Fiala replies: My numbers assume that all cow production occurs in CAFOs for two reasons. First, CAFOs produce most of the beef consumed in the U.S. The total percentage of CAFO cows is unclear, but in testimony given to the House Judiciary Committee in 2000, the U.S. National Farmers Union’s then president Leland Swenson claimed that four companies produce 81 percent of cows in the country. Companies of such size can only be using the CAFO system, which creates large quantities of beef cheaply. More environmentally friendly production systems will never yield enough food for Americans to eat the current amount of beef, almost 100 pounds a year per person.
Second, to meet the demand for increased consumption worldwide, CAFOs are the fastest-growing production method in developing countries, and they most likely are the future of beef production for everyone around the globe.
Also, focusing on CAFOs in many ways actually underestimates cows’ impact. Multiplication of my CAFO figures shows that assuming all animals are grown in CAFOs produces aggregate carbon dioxide (CO2) numbers that are at least one half to one third as large as those from the Food and Agriculture Organization, which found that livestock contribute about 18 percent of world greenhouse emissions.
Pastoral systems can sometimes be responsible for producing more CO2 than CAFOs, mainly because many communities, mostly in Latin America, require deforestation for pastoral land. And CAFO cows live only about one year before slaughter. In the July 1999 Ecological Economics, Susan Subak did find that a good pastoral system generates just more than half the CO2 of a feedlot, but she assumed that the pastoral animals live for just less than three years. If the animals are allowed to live more than three times as long, the difference narrows considerably.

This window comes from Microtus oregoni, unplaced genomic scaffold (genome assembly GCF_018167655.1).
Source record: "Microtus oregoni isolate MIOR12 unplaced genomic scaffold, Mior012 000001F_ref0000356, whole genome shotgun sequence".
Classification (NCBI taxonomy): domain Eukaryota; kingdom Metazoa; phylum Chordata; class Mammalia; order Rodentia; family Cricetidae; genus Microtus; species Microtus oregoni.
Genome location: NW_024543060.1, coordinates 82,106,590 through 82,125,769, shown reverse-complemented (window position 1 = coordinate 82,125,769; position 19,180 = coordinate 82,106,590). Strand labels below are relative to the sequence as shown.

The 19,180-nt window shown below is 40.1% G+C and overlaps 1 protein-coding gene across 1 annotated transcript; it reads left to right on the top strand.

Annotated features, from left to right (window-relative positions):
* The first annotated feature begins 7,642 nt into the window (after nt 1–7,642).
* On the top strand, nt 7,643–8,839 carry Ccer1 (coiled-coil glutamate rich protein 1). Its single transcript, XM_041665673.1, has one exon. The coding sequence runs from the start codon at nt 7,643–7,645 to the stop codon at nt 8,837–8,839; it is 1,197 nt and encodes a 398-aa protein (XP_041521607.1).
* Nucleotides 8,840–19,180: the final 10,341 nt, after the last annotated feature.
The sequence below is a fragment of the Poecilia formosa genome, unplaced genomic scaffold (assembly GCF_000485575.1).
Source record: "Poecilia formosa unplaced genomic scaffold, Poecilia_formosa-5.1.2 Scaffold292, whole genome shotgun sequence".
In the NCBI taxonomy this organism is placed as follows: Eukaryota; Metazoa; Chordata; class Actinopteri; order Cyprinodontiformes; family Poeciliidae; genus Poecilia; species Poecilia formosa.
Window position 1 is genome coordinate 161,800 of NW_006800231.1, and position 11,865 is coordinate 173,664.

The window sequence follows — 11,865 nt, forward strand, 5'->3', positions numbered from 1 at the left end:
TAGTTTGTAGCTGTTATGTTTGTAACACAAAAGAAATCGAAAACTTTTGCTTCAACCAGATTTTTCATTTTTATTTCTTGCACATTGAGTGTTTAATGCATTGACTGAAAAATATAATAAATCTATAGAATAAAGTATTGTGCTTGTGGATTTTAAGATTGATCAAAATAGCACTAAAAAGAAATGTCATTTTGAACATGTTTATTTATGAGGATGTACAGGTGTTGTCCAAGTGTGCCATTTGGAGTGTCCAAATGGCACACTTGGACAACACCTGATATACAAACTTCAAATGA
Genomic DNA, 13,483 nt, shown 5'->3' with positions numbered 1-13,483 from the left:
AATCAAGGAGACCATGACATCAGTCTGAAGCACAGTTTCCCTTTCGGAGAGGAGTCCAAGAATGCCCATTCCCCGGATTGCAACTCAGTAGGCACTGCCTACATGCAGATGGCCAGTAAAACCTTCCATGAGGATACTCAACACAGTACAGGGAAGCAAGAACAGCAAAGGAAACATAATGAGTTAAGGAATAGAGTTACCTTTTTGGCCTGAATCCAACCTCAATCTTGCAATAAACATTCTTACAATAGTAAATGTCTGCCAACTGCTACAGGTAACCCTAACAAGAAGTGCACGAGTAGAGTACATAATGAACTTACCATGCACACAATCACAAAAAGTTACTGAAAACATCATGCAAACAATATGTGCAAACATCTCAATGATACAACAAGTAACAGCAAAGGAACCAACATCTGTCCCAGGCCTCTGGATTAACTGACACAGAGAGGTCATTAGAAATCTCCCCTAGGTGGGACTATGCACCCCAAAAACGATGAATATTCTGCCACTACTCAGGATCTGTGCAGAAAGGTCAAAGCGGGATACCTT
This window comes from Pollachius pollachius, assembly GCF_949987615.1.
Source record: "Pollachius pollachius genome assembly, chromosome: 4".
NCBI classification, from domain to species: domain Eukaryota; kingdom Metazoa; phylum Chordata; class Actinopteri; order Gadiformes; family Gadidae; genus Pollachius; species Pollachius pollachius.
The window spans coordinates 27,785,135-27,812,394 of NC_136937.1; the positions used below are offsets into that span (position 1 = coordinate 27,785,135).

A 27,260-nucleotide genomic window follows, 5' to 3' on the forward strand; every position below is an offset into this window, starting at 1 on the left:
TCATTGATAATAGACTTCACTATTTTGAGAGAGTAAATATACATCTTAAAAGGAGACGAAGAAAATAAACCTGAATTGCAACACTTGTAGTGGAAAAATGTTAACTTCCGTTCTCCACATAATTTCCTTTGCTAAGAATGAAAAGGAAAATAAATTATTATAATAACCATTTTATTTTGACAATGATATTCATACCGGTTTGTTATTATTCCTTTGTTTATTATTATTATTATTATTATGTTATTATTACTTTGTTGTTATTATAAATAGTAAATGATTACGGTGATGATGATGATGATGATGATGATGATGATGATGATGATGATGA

My work is not intended to convert people to vegetarianism, only to help them understand how consumption choices can have major effects on the environment. Given the incredible quantities of meat Americans and others eat, even a small decrease in beef consumption (to, say, three or four times a week) can have a big impact.
In discussing the woes of the U.S. auto industry in “Transforming the Auto Industry” [Sustainable Developments], Jeffrey Sachs misses the essential failing that has led to decline of its long-term market share and sales volume: mediocre cars.
Having worked in the industry in the 1970s and having followed it since then, I observed at least 15 years go by before U.S. auto executives acknowledged their products’ quality deficiencies. They have been playing catch-up since then. American vehicles have been improving, but they still lag. For the U.S. auto industry to truly succeed, management needs a paradigm shift that will result in the best vehicles in their class by any measurement.
Grass Valley, Calif.
Note: This article was originally printed with the title, "Letters".